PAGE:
The battle against potholes is well underway in New Jersey, spurred by crazy weather changes that have taken a toll on roadways.

Flickr User Michael Gil

The New Jersey Department of Transportation said the extreme weather changes the state has experienced this winter has worn the road surfaces even more than usual. "Going through that cycle it tends to increase the size of those cracks and then eventually deteriorate the roadway," said DOT spokesperson Steve Shapiro.

Of the 500 personnel the DOT has on had, about half of them are fixing potholes. "Our crews are out there, they are repairing these potholes," Shapiro said.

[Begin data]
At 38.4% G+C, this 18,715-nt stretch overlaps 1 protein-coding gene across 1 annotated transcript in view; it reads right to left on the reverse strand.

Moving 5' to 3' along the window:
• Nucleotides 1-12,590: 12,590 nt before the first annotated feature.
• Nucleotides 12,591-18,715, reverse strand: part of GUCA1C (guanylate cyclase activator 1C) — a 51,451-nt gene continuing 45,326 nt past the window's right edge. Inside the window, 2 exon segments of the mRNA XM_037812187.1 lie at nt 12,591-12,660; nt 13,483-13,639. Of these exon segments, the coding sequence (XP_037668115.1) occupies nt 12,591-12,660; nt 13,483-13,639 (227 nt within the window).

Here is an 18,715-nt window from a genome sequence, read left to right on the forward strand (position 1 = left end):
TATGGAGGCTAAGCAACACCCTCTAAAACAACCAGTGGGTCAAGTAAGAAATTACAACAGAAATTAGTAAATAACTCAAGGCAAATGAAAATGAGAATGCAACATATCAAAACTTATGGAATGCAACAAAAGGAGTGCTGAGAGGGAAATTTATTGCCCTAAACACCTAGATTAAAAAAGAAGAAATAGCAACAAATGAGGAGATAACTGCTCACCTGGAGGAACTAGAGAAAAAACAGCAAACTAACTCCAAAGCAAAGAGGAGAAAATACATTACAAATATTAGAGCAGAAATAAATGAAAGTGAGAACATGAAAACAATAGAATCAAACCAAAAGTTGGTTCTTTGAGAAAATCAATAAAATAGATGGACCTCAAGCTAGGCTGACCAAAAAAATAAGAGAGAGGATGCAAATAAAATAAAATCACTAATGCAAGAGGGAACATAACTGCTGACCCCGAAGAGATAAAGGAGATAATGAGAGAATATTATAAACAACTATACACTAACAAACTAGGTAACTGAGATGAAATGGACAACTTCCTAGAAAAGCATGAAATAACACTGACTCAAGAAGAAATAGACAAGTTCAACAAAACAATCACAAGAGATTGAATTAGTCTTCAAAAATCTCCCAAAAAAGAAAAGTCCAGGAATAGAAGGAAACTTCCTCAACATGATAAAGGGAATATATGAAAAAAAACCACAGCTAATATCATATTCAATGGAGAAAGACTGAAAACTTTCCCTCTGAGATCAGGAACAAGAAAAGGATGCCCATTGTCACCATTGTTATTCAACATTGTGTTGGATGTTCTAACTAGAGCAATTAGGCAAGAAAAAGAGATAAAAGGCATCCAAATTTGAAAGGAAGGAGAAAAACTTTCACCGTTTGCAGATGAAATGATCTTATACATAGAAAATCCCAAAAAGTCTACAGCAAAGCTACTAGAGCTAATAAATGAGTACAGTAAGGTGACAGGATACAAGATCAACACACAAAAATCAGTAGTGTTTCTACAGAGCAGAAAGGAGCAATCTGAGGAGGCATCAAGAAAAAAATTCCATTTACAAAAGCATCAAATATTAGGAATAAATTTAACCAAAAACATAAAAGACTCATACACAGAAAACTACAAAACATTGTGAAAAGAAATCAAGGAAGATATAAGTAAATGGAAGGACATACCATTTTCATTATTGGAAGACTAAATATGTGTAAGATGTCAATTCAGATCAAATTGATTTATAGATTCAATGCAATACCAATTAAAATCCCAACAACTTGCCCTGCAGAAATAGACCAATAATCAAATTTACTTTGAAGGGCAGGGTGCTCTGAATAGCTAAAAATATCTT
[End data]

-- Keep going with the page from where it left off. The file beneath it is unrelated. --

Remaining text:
This year, the DOT has seven new pothole-filling machines that allow them to repair potholes more quickly and safely.  The machines are being used to enhance the traditional "throw and go" method of filling a pothole with temporary material until a more permanent fix can be made in the spring.

Drivers can report potholes by filling out a form on the DOT's website.


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